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UUCP David electronics More on Nigh

Found at: 0x1bi.net:70/textfiles/file?hamradio/govt-vipuhf.ham

Article 14086 in rec.ham-radio:
From: die@cpoint.UUCP (David I. Emery)
Newsgroups: rec.ham-radio,sci.electronics
Subject: More on NightWatch VIP UHF-Mux air/ground circuits
Keywords: GEP, UHF-MUX, Autovon, Nightwatch, Air Force One, Nationwide wideband
Message-ID: <2586@cpoint.UUCP>
Date: 8 Sep 89 08:12:58 GMT
Reply-To: die@cpoint.UUCP (David I. Emery)
Distribution: usa
Organization: Clearpoint Research Corp., Hopkinton Mass.
Lines: 103


	Some more information on the UHF FM-FDM-SSB system used to link the
flying command post aircraft and ground communications facilities follows.
This system is also used to provide full duplex telephone grade voice circuits
for the VIP aircraft such as Air Force One.

	The airborne radio equipment ( made by ECI), transmits
a 1kw (or two selectable lower powers) signal to blade antennas on the 
aircraft which are more or less omnidirectional. The ground sites use
a phased array of four  UHF broadband traveling wave antennas arranged in a

	The modulation is FM-FDM-SSB with up to 14 voice channels and
a baseband order wire.  Unlike most FDM systems, the channels are 
frequency with an upper sideband voice channel immediately above it.
The carrier frequencies are used are 8, 16, 24, 32, 40, 48 and 56 khz.
A 0 TLP tone on a channel is supposed to deviate the transmitter about
than this).

	The aircraft and ground multiplex equipment use the old fashioned
a -17 db TLP 2600 hz tone which drops when the channel is seized.  Dialing
s DTMF using the Autovon standard phone tones.   Since the circuits terminate
n Autovon switches, they are fully four wire.

	The aircraft transmits a 120 khz pilot tone, ground sites use
a lower frequency pilot.

	There is considerable provision for air to air relay of communications
and use of relay aircraft is an organic part of the system design.  Many
of the command post aircraft are equiped to relay several links at once
and relay operation is quite often tested both to communicate with
other command post aircraft and with VIP aircraft such as Air Force One.
The relay aircraft (particularly the command post aircraft) have manual
connected to different channels on one or more outgoing signals.  VIP 
communications circuits are thus often routed on certain channels of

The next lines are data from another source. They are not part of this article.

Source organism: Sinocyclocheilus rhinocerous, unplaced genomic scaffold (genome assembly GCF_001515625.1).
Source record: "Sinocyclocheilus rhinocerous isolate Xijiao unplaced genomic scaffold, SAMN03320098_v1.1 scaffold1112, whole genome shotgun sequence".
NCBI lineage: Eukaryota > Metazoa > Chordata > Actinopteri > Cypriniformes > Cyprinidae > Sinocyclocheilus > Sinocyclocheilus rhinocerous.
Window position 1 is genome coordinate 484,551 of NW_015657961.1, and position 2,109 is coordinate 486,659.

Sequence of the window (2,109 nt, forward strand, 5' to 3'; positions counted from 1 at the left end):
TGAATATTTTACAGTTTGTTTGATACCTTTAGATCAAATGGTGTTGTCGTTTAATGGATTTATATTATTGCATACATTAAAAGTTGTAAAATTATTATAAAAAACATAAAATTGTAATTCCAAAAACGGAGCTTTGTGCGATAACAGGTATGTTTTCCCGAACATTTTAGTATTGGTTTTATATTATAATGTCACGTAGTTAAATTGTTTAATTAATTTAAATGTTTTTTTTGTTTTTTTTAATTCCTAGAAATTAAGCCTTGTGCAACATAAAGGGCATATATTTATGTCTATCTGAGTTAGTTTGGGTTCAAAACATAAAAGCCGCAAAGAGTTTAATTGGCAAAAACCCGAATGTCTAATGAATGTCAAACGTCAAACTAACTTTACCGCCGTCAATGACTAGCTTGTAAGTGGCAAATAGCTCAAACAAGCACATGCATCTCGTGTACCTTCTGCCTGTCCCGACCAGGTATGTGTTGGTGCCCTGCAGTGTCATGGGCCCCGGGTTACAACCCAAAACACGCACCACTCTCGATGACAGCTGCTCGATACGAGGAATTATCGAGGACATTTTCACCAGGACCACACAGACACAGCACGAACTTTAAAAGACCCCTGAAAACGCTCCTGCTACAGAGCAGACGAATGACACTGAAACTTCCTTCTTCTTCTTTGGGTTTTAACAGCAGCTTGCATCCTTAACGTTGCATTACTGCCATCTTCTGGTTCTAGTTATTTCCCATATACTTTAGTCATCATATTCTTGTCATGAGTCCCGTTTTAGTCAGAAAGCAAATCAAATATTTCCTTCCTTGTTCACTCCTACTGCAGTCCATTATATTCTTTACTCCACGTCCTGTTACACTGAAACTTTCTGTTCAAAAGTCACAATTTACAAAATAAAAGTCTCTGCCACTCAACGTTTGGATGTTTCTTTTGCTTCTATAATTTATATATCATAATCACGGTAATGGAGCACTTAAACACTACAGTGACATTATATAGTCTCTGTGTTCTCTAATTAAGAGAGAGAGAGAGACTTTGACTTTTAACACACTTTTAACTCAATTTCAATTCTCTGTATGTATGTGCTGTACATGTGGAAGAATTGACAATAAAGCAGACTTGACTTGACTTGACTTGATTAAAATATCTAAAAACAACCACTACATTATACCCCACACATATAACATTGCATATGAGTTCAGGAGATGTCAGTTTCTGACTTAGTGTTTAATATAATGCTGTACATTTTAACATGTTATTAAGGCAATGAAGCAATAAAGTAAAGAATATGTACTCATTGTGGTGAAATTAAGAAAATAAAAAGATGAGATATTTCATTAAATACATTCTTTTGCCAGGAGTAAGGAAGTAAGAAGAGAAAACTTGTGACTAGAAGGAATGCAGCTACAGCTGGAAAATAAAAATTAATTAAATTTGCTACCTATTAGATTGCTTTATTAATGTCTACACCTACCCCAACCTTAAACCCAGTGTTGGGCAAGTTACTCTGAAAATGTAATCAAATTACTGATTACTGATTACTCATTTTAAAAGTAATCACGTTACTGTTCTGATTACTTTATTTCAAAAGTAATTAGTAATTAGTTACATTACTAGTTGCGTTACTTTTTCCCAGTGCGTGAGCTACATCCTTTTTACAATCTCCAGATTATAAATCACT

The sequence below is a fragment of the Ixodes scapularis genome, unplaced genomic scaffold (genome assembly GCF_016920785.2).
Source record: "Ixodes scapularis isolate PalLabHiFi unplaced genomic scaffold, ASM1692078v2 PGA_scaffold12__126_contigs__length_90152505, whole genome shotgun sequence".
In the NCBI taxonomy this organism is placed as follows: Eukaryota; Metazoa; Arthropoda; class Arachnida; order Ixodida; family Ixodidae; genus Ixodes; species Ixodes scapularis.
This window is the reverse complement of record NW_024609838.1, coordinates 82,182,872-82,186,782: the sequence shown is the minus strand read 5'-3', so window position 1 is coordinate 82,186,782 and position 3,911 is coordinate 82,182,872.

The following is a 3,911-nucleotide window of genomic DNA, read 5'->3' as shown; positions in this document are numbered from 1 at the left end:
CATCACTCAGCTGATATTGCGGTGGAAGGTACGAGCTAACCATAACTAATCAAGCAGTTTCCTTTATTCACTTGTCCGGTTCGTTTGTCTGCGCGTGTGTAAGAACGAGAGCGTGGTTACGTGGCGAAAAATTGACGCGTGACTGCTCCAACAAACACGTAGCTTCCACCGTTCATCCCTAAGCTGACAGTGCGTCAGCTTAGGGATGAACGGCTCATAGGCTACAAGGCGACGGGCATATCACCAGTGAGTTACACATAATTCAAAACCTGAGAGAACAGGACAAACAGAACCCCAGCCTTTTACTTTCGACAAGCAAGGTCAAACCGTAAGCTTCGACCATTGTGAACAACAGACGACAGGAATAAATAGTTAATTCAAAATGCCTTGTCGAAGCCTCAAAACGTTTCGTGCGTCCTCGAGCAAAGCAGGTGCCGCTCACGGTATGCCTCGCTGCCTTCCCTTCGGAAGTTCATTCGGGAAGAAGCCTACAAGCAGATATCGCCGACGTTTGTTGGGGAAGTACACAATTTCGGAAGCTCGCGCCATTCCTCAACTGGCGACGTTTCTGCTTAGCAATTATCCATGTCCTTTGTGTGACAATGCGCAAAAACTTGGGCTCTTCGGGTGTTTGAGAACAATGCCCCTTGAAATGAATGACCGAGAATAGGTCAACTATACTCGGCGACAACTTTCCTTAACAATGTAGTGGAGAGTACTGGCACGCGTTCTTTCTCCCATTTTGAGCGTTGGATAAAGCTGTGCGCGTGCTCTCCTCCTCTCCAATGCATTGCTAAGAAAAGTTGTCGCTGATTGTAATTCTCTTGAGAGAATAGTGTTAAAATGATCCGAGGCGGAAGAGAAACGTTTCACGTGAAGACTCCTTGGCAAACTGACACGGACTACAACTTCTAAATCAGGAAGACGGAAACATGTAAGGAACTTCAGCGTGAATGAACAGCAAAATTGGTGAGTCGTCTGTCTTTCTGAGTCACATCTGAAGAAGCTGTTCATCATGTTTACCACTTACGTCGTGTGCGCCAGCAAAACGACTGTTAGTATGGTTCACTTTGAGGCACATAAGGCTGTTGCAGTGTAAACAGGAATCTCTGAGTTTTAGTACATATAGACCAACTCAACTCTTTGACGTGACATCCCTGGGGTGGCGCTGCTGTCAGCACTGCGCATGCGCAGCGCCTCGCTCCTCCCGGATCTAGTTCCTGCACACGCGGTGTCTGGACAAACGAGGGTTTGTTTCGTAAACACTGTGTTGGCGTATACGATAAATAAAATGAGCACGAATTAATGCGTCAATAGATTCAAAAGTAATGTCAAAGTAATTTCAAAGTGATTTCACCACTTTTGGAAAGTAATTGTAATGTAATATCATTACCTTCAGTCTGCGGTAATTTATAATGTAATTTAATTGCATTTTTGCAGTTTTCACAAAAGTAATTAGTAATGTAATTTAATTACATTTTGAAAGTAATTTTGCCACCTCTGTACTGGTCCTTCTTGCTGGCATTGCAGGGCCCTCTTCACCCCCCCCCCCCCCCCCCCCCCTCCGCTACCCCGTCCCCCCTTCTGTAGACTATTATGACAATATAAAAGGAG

command post links that carry military traffic on other channels.

	The frequency from 0-4 khz on the signals is used for a orderwire.
The radio equipment has appropriate provisions for conference bridging
on this circuit so the order wire at any point has most all of the
ADVENT for at least twenty years.]   The order wire is used to coordinate
circuit switchover between ground stations and/or relay aircraft and to
coordinate circuit test and maintainence.

	There are a number of Ground Entry Point sites scattered throughout
the US used with this system, most seem to be at hardened blast resistant
AT&T microwave sites with deep underground bunkers on springs.  These sites are
cables connect to each other and radio systems.   The ground entry
an AT&T microwave tower (above the microwave horns) spaced about 8-12 
feet apart.  A random sample of sites I am aware of includes Green Hill Rhode
more. 

	Maximum range from an aircraft to a ground site is typically 210-230
miles depending on altitude, air to air range is closer to 400 miles.  With
the aircraft is closer.  The high power is supposed to be intended to ensure
that communications can penatrate nuclear fireballs and other propagation

	The system is used to carry clear voice traffic (including traffic
from Air Force One), and also various forms of digital transmission of
a sort that fits in a 4 khz voice channel.  This includes slow speed 75 baud
clear and encrypted tty, 1200/2400 baud data, and full duplex 9600 baud 

	The VIP aircraft using the system use only 4 Autovon circuits per
The command post aircraft usually use all 14 channels.

	The system has been in use since about 1965, and as such it is very
old technology.  Much of the information in this article is based on
material published 20 years ago that I dug up as a college age hacker in that
era.  The signals still seem to be on the air however.  I understand that
Milstar and other sophisticated, secure systems will substantially replace
these aging links in the near future, both for Air Force One telephone traffic
and nuclear post attack communications, so there can be little about this

	For those curious to look at the signals, the current VIP frequencies
are :
				Aircaft			Ground
	RF Channel 1		382.35 mhz		326.00 mhz
	RF Channel 2		305.55 mhz		246.95 mhz
	RF Channel 3		336.80 mhz		344.00 mhz
	RF Channel 4 *		322.75 mhz		366.00 mhz
	RF Channel 5		397.05 mhz		390.00 mhz

	* Air Force One most often uses RF-4.
-- 
	David I. Emery   Clearpoint Research Corp. 
	35 Parkwood Dr, Hopkinton Ma. 01748  1-508-435-7462
	{decvax, cybvax0, mirror}!frog!cpoint!die 
	{m2c}!jjmhome!cpoint!die



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